Exporters may need to migrate to IPv6 to keep trading: Taskforce

Computerworld partners with IPv6 Taskforce to hold Auckland workshops on the critical tech migration

IPv6 taskforce member and former REANNZ CEO Donald Clark says the majority of countries that New Zealand trades with are looking at compulsory adoption of the next-generation Internet Protocol.

“Currently around 74 percent of New Zealand's export trade value is with countries whose governments are pursuing some form of mandated adoption to IPv6,” he says of the new generation of internet protocol.

“Companies wanting to do business with these countries will need to be able to talk IPv6. Companies wanting to serve customers in these countries will need to be able to talk IPv6.”

The IPv6 taskforce and InternetNZ are partnering with Computerworld to run an event with a series of “how to” workshops on IPv6 migration in Auckland on May 23. The taskforce recently held a similar event in Wellington for government departments.

“The Auckland event is all about businesses. It is about sharing the fact that IPv6 is not an optional consideration, but that it can be pragmatically introduced and tackled with little additional cost,” says Clark.

Among the speakers at the Auckland event are Beca CIO Robin Johansen and Trade Me head of infrastructure Matt van Deventer who will be sharing their experiences of migrating to IPv6. There will also be workshop streams on security, technical implementation and business processes.

So what does Clark say to those businesses that have stockpiled IPv4 addresses and are delaying the migration to IPv6?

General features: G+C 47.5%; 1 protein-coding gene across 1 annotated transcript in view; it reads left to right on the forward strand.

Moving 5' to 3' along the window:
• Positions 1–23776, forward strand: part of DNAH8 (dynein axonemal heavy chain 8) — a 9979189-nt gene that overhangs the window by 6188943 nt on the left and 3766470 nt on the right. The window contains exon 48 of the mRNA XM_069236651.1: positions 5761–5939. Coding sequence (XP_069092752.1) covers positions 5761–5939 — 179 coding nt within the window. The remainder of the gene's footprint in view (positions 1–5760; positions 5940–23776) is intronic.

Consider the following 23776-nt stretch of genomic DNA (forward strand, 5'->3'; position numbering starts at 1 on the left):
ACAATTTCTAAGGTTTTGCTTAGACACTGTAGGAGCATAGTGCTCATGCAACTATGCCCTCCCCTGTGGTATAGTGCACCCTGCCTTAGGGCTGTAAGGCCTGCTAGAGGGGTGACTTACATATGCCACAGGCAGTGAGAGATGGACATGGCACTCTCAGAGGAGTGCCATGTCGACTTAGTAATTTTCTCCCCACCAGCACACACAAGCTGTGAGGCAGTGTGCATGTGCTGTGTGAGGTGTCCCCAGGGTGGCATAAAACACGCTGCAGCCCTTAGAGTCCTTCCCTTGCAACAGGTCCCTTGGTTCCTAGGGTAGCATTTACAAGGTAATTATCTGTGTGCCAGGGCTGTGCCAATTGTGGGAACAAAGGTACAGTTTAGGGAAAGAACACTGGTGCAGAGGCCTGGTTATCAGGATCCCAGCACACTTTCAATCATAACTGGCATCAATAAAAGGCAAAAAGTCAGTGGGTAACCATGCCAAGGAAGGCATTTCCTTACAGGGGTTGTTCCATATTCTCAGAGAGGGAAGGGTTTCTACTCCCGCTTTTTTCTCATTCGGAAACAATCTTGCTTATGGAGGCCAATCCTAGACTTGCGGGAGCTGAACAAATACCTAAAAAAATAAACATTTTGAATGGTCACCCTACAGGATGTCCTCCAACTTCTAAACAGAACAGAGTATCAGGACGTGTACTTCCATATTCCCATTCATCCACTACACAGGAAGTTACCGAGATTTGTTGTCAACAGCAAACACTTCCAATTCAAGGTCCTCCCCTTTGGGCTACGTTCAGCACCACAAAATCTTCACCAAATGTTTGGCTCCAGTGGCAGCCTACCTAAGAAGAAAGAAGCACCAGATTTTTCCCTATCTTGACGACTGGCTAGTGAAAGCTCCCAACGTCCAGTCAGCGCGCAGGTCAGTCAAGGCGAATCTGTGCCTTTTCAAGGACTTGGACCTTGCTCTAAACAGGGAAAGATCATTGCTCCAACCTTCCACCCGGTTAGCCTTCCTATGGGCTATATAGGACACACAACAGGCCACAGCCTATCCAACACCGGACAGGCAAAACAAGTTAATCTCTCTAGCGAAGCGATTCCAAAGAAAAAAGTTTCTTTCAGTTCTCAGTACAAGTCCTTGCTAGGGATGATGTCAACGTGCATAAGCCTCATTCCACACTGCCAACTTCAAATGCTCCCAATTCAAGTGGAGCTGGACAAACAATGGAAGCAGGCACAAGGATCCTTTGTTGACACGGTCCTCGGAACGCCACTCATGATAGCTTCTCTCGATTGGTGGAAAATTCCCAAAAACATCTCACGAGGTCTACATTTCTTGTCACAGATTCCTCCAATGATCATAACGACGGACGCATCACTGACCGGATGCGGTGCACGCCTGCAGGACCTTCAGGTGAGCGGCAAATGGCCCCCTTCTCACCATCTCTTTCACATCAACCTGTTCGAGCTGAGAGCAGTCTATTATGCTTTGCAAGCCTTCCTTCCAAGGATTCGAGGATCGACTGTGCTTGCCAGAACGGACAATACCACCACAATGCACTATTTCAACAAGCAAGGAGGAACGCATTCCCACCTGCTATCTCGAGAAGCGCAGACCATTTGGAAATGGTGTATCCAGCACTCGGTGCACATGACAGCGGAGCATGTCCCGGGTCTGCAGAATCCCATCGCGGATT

“Sadly, the rest of the world hasn't - and they will be moving to adopt IPv6. Feel free to run IPv4 on your internal networks for as long as wish, but if you want to remain a part of the internet you will need to also run IPv6.”

For example Akamai, which carries between 20 and 30 percent of the internet’s web traffic, this month began offering its entire customer base IPv6 services.

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Tags donald clarkipv6




If a company or person were to cut themselves off from seeing IPv4 websites, they'd lose maybe 95% - 99% of the web (http://eggert.org/meter/ipv6).

Nobody's going to do that in the short term.

If we want to accelerate IPv6 rollout, it needs to be a government mandate - otherwise it's a chicken and egg situation - most users won't see functional benefit from IPv6, so they won't require it from ISPs, web hosters or equipment suppliers.

Brian Carpenter


Surprisingly, some IPv6-only scenarios are already emerging (e.g. for massive rollouts of LTE-based mobiles). So any content provider needs to be ready for IPv6-only clients, even though (as Donald says) IPv4 is needed for many years to come. So back to the point: products need to be able to handle IPv4, IPv6, or both at the same time.

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